Monday, February 23, 2009
Prasat Chrung, sitting in isolation in the corner of the walled city of Angkor Thom and only accessible along a shaded track leading from either the Victory Gate or the North Gate of the ancient city. It's my favourite of the four temple shrines, all with the same name, because it appears to be the forgotten shrine of the quartet, it's more compact, it has a strangler fig tree doing its worst and embracing the central tower in a fatal stranglehold, it houses a series of pediments where the iconoclastic furore of the 13th century is clearly demonstrated and it boasts a stele 'kiosk' rarely seen in Angkorean architecture. The track on top of the walled embankment from the Victory Gate to the northeast corner was straightforward and I found the corner temple to be surrounded by trees and in shade. The first thing I noticed was the unusual kiosk at the eastern end of the shrine, with a series of half pediments-cum-lintels that had their Buddha image reworked into a linga, most likely defaced in the 13th century when many of Jayavarman VII's temples were altered. I wasn't clear whether each of the corner shrines, identical in most aspects, originally had such a kiosk, but only the northeast one has it today. The roots of the fig tree have pushed into the sandstone blocks of the main shrine and are slowly splitting the temple apart in numerous places. The devata on the walls are smaller than the other shrines and overall it looks like the temple has been reduced in size. A couple of pediments have been reassembled on the leaf-strewn ground but only one has a recognisable narrative. Continuing my cycle ride along the city walls, I headed for the North Gate.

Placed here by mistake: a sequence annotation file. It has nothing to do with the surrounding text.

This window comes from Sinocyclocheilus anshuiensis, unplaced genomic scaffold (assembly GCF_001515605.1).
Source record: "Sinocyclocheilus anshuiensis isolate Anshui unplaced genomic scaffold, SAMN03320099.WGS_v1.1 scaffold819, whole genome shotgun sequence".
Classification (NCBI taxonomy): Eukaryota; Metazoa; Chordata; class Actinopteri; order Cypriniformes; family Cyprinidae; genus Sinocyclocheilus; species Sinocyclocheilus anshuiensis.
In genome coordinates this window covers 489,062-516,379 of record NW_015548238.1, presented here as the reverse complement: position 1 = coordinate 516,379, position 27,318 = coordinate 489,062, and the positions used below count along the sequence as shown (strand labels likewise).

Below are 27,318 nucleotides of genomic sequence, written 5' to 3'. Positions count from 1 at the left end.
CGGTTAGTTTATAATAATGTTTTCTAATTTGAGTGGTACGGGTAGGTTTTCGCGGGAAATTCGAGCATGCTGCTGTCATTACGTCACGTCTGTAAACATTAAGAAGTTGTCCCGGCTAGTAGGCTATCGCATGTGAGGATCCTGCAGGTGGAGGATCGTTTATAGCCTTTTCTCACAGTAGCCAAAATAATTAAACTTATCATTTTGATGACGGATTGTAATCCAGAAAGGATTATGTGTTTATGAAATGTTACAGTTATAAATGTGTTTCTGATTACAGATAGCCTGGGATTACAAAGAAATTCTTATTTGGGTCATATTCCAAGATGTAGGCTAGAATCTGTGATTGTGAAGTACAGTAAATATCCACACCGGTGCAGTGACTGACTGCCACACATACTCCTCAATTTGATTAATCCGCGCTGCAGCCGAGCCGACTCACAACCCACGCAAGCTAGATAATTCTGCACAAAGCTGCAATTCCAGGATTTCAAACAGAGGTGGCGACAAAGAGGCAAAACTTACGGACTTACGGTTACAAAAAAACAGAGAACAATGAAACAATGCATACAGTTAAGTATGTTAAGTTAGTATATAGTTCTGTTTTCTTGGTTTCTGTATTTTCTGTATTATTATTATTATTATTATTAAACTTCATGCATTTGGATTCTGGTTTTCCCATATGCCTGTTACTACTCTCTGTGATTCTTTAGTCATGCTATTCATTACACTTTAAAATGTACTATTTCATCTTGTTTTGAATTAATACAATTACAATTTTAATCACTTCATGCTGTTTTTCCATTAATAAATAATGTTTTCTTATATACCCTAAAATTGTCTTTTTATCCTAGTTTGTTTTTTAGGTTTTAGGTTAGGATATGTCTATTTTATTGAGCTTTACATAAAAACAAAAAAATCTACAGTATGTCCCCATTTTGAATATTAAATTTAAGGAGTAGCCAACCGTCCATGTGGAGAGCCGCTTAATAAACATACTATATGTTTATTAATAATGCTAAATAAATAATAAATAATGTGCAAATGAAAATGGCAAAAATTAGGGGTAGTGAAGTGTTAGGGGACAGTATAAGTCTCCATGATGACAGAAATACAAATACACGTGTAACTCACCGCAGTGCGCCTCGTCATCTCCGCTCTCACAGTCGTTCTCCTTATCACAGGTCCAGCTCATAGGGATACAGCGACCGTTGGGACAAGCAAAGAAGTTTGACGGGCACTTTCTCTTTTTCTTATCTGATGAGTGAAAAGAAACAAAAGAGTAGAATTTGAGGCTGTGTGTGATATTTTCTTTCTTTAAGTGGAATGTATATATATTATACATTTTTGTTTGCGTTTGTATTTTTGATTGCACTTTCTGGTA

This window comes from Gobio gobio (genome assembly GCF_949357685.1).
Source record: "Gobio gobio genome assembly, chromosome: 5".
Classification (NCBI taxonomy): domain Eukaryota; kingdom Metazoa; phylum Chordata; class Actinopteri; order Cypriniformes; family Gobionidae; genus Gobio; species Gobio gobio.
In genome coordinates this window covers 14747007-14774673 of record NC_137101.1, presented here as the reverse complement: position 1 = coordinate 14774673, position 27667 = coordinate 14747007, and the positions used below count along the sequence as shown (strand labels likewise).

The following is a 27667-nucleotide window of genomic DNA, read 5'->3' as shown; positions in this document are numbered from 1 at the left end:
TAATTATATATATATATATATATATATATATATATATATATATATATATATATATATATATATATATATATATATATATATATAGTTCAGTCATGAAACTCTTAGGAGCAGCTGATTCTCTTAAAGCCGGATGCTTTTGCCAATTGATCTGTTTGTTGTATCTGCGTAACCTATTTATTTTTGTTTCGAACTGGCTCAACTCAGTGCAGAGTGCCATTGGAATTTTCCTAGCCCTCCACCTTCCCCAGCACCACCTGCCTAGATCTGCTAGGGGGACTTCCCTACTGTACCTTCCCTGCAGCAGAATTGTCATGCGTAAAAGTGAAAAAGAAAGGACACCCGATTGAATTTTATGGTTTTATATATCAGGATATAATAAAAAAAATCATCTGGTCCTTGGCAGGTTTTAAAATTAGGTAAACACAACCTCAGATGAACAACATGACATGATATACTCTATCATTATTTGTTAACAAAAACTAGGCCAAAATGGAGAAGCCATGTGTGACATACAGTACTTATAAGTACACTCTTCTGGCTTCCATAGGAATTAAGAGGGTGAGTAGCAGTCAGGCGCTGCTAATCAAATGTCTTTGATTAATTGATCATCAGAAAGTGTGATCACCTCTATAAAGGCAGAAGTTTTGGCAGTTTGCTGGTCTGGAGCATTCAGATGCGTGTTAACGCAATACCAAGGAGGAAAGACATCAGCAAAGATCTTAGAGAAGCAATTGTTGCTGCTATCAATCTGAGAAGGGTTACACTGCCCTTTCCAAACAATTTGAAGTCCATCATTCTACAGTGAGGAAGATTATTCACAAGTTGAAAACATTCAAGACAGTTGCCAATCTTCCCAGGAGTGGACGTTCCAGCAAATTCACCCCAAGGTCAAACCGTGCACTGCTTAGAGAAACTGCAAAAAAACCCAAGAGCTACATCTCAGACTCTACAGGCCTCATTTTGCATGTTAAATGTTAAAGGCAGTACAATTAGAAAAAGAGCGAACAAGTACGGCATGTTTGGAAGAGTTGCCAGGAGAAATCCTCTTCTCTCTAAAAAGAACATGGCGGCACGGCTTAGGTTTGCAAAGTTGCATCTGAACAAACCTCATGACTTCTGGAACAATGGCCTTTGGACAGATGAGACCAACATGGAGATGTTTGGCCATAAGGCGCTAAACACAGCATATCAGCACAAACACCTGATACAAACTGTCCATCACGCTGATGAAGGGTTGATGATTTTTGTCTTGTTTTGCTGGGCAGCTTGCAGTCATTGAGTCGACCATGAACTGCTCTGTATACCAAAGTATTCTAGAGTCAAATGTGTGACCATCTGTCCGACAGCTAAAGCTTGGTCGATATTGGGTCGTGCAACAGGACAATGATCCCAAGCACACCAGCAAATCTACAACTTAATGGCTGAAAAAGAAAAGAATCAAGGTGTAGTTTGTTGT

The shaded track leading to the northeast corner of Angkor Thom. At the base of the wall the moat had turned into rice fields.
This reassembled pediment on the ground has various figures surrounding a small linga on a plinth, where Buddha would've been sat originally